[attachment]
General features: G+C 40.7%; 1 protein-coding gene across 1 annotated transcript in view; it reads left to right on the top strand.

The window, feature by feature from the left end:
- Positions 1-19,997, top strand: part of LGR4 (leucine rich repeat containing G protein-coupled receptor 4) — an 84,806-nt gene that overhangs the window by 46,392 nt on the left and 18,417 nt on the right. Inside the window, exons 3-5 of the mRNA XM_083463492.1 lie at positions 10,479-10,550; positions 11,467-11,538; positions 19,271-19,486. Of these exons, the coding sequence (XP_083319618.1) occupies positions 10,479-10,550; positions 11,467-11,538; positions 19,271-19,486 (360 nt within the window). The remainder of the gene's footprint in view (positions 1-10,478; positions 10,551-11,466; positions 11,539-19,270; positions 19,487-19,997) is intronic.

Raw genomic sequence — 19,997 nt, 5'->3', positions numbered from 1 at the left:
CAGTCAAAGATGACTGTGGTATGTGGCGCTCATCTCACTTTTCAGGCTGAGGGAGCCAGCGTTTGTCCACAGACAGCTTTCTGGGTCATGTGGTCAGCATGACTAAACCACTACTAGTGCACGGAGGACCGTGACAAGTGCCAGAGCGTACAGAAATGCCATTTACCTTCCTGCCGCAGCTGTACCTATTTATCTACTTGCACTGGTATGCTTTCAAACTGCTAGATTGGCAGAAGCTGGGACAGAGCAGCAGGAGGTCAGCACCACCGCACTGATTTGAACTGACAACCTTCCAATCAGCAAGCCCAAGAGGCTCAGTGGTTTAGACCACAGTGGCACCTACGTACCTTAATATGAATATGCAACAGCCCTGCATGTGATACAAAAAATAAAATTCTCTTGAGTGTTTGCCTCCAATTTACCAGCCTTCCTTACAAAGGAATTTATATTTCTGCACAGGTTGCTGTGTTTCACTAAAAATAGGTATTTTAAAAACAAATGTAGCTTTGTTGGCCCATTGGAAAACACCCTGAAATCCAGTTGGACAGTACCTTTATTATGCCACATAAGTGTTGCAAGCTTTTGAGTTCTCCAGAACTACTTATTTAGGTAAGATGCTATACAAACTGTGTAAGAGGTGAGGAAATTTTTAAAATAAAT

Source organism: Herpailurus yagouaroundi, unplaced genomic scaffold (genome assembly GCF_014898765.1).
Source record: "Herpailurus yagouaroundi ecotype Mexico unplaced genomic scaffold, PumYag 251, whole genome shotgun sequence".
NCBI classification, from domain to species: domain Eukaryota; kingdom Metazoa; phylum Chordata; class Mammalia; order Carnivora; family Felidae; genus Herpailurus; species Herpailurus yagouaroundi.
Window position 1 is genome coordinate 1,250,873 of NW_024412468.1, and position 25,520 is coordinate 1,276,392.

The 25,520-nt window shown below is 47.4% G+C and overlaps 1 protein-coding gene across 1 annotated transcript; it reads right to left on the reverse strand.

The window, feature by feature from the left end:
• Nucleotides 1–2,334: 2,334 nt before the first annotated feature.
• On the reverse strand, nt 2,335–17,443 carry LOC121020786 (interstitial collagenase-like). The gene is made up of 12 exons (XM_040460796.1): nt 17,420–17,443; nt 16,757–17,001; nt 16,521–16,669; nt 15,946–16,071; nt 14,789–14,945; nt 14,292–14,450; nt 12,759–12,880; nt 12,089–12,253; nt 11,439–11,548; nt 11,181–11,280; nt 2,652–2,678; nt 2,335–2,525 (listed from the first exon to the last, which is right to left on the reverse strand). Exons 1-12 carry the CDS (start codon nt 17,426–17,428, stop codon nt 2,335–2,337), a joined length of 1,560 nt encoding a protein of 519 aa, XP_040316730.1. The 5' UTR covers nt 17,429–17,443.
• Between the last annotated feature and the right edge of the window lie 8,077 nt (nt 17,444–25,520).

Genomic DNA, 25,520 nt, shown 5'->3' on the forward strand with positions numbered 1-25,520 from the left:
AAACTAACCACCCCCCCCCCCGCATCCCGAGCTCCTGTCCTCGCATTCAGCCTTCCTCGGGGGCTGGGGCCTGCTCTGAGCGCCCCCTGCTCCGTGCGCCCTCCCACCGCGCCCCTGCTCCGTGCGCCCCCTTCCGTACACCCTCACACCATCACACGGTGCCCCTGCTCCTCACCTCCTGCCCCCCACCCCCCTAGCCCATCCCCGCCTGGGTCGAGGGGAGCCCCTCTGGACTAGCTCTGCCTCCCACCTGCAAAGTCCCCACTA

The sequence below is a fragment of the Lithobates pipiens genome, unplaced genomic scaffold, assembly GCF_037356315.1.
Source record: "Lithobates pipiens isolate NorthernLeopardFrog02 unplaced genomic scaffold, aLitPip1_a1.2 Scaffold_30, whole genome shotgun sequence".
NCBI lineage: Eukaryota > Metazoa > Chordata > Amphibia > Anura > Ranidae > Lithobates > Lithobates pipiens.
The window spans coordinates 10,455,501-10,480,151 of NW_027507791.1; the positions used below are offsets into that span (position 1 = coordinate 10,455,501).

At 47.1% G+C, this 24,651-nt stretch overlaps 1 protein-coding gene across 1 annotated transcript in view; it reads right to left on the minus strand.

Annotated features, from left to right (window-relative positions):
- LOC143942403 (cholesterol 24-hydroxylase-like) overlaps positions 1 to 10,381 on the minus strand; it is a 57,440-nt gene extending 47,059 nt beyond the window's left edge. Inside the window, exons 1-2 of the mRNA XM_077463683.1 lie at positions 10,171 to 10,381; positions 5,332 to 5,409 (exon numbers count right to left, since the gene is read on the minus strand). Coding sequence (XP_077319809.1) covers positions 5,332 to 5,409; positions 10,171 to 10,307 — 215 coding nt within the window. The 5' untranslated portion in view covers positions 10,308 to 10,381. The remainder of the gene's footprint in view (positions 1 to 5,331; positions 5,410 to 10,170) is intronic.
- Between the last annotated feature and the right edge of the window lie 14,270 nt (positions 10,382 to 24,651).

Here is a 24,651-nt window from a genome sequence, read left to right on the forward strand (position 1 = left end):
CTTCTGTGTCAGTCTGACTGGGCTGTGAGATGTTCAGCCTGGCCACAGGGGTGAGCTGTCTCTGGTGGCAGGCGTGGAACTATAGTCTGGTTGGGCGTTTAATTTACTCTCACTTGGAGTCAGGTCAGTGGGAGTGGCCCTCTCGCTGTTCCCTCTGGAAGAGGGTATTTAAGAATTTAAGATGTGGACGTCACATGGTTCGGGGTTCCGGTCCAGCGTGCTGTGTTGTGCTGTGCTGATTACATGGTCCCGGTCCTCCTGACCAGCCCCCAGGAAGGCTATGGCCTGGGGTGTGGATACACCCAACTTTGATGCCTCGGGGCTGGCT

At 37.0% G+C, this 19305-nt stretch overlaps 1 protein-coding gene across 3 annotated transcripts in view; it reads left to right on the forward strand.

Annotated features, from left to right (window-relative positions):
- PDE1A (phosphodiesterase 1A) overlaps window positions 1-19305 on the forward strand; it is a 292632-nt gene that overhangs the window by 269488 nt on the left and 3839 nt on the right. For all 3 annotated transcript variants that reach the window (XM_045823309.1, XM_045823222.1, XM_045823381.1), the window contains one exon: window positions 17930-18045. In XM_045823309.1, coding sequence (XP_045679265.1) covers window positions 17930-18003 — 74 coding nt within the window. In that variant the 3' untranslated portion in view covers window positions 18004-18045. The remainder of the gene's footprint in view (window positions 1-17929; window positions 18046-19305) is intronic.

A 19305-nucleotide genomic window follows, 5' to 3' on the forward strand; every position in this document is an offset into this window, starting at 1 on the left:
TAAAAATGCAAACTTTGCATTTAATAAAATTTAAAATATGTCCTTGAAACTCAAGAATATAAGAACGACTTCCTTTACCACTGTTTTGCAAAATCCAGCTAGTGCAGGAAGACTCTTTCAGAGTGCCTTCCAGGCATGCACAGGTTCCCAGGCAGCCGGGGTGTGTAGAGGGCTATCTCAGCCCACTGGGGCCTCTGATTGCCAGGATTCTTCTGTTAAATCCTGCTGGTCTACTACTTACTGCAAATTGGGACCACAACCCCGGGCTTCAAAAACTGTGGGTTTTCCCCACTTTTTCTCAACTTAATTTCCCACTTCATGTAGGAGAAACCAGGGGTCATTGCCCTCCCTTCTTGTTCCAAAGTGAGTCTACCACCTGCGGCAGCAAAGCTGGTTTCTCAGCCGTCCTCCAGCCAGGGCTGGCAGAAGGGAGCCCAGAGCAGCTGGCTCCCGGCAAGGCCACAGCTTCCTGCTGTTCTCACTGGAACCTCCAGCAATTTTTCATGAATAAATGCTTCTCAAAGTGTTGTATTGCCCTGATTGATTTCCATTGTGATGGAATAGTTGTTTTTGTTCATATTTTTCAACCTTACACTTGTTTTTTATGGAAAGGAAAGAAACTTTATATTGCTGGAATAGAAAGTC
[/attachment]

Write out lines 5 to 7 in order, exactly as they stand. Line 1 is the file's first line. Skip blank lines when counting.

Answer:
CAGTCAAAGATGACTGTGGTATGTGGCGCTCATCTCACTTTTCAGGCTGAGGGAGCCAGCGTTTGTCCACAGACAGCTTTCTGGGTCATGTGGTCAGCATGACTAAACCACTACTAGTGCACGGAGGACCGTGACAAGTGCCAGAGCGTACAGAAATGCCATTTACCTTCCTGCCGCAGCTGTACCTATTTATCTACTTGCACTGGTATGCTTTCAAACTGCTAGATTGGCAGAAGCTGGGACAGAGCAGCAGGAGGTCAGCACCACCGCACTGATTTGAACTGACAACCTTCCAATCAGCAAGCCCAAGAGGCTCAGTGGTTTAGACCACAGTGGCACCTACGTACCTTAATATGAATATGCAACAGCCCTGCATGTGATACAAAAAATAAAATTCTCTTGAGTGTTTGCCTCCAATTTACCAGCCTTCCTTACAAAGGAATTTATATTTCTGCACAGGTTGCTGTGTTTCACTAAAAATAGGTATTTTAAAAACAAATGTAGCTTTGTTGGCCCATTGGAAAACACCCTGAAATCCAGTTGGACAGTACCTTTATTATGCCACATAAGTGTTGCAAGCTTTTGAGTTCTCCAGAACTACTTATTTAGGTAAGATGCTATACAAACTGTGTAAGAGGTGAGGAAATTTTTAAAATAAAT

Source organism: Herpailurus yagouaroundi, unplaced genomic scaffold (genome assembly GCF_014898765.1).
Source record: "Herpailurus yagouaroundi ecotype Mexico unplaced genomic scaffold, PumYag 251, whole genome shotgun sequence".